By Lindsay Eagar
I don’t know where you live, but where I am, it’s prime walking season. In another month it will be scorching hot and walks will have to be conducted either in the early morning, before the sun’s awake, or in the late evening, when the day’s cooled off. But right now (and again in five months or so when autumn rolls around), you can escape out the front door and enjoy a long walk knowing you will return not drenched in sweat, but filled with that mythical “fresh air” moms are always imploring you to drink in.
It's infinitely easier for me to pop a podcast in my ears and let my walk be a total distraction, let the words enable me to avoid stirring up my thoughts—but I’ve made it a mission of mine to return to the simple joy of an album in my ears instead. Doing so harkens back to a time before podcasts and audiobooks, when all I had was either an iPod shuffle or, reaching further back, a Discman with anti-skip technology and room for exactly one CD. One album. One landscape, one vibe.
If you, like me, want to dip back into the solace of musical accompaniment while you trod the sidewalks this spring, I’ve compiled a list of my favorite albums for walking. I’ve also alluded to what kind of walk they might work best for, so you can choose the music for walks that might work best for your needs.
For a nice, upbeat walk, try Drunken Lullabies by Flogging Molly
Do you remember the Celtic-punk/Irish-rock wave that hit the world in the late 90s and early 2000s? Think the Dropkick Murphys, The Pogues, and, of course, Flogging Molly. Drunken Lullabies, the titular song from this 2002 album, was featured on the soundtrack for Tony Hawk’s Pro Skater 4 video game, and immediately brings to mind that kind of buoyant, reckless (but ultimately pretty harmless) energy of skate parks and high school cafeterias.
If you are uninitiated, Flogging Molly sounds like if you took traditional Celtic instruments—fiddles, banjos, tin flutes—and overlaid them with Green Day-esque guitar tracks. The lead singer’s thick Irish accent might seem gimmicky, but the energy of Drunken Lullabies is absolutely infectious.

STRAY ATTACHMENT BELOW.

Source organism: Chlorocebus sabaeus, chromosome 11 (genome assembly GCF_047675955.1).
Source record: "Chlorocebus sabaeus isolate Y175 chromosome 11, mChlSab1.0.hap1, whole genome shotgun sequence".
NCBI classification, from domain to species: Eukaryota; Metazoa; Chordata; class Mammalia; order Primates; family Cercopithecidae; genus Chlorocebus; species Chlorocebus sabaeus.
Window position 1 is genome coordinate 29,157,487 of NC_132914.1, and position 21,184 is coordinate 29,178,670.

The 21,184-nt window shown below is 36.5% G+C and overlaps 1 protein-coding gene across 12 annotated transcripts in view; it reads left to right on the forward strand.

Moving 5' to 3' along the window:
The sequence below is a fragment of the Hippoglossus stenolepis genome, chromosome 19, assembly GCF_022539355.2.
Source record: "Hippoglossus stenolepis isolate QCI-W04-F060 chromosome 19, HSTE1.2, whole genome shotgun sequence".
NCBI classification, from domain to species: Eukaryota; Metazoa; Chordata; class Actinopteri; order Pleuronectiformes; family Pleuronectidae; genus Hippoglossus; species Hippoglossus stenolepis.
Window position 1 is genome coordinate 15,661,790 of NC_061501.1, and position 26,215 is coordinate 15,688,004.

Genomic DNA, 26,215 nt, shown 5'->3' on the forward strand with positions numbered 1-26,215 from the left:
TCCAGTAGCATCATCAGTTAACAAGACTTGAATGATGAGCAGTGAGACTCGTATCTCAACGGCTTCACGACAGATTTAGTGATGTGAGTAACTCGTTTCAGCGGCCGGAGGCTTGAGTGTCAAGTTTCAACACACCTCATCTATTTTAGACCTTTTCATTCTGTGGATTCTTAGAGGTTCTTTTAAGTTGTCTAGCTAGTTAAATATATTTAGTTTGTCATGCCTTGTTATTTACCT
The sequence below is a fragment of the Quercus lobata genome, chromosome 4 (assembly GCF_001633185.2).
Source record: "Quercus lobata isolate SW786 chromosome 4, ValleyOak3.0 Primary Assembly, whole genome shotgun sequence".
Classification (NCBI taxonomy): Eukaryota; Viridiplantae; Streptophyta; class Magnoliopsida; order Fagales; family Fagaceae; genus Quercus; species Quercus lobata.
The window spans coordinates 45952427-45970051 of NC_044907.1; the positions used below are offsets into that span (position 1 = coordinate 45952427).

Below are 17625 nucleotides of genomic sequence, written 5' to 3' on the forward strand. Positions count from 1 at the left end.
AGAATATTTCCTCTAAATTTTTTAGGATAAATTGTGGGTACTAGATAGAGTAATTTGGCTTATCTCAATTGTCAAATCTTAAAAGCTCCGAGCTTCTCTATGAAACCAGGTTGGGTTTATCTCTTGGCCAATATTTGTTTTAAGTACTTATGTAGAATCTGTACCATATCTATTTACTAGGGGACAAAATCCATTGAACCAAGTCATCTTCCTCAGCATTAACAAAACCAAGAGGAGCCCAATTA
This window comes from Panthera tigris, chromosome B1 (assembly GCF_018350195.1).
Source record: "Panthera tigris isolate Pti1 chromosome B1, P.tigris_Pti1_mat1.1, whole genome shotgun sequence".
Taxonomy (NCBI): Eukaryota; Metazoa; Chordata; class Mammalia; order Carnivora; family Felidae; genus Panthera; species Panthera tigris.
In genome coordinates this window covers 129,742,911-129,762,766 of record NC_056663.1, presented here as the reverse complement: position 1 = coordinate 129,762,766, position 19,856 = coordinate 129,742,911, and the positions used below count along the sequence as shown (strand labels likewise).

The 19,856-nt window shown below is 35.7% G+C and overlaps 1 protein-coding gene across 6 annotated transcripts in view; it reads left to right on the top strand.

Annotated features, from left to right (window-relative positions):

Most of the songs on this album follow a similar pattern—the traditional instruments and the vocals take the introduction and the first lines of the verse, and then the drums kick in, and the whole song accelerates into a rhythm that’ll have you marching down your pathway with the pep of an Irish pub singalong. The lyrics evoke folksy Irish themes—fishermen lost at sea, life in a tenement with a boozy dad, Catholicism—and the whole album ends with a surprisingly poignant dirge that echoes its banjo into silence. This album will take your contented mind and push you into straight-up happiness.
Standout songs: Drunken Lullabies, Swagger, Another Bag of Bricks
For unwinding from screens: 22, A Million by Bon Iver
This is the third album by Bon Iver, the band fronted by singer-songwriter Justin Vernon, who had previously been known for his moody, locked-in-a-cabin-with-only-heartbreak-and-a-guitar sound. His signature acoustic guitar riffs and layered vocals are present on 22, A Million, but they’re enhanced by a new electronic component that feels like Bon Iver finally healed from whatever girl he’d been hooked on.
The album is experimental, but not gritty—Vernon uses samples, brass, synthesizers, and Auto-Tune (something this particular writer is not typically a fan of) and yet manages to create something surprisingly organic-sounding. His lyrics are even more vague than usual, but this works well for the gasps of digital-sounding drive—the songs come across as flighty, not heavy, and while the lyrics might be amorphous, his melodies never are.
Vernon sings in a high falsetto, like he doesn’t want to be too loud, like he’s the guy in the corner, singing to himself, and all this album’s weird sounds and tics blur into a gentle chaos that works perfectly for pulling you out of the digital world of your work, your phone, your TV, and into the rest of your life.
Standout songs: 22 (Over SOON), 33 “GOD”, 666+
If you’re running errands: Soviet Kitsch by Regina Spektor
For a walk that’s taking you to the post office, to the bakery, or to handle some other grownup life task, I can think of no better soundtrack than the whimsical creations of Regina Spektor. She always has a raw, little-kid quality to her songwriting, and her 2004 album Soviet Kitsch embodies this spirit without crossing over into grating. Spektor’s always been a storyteller with her music, and though she was classically trained on the piano and learned to play the biggies, she rarely shows off with her compositions, choosing instead to give you tinkly little ditties that sound like a five-year-old on a toy keyboard.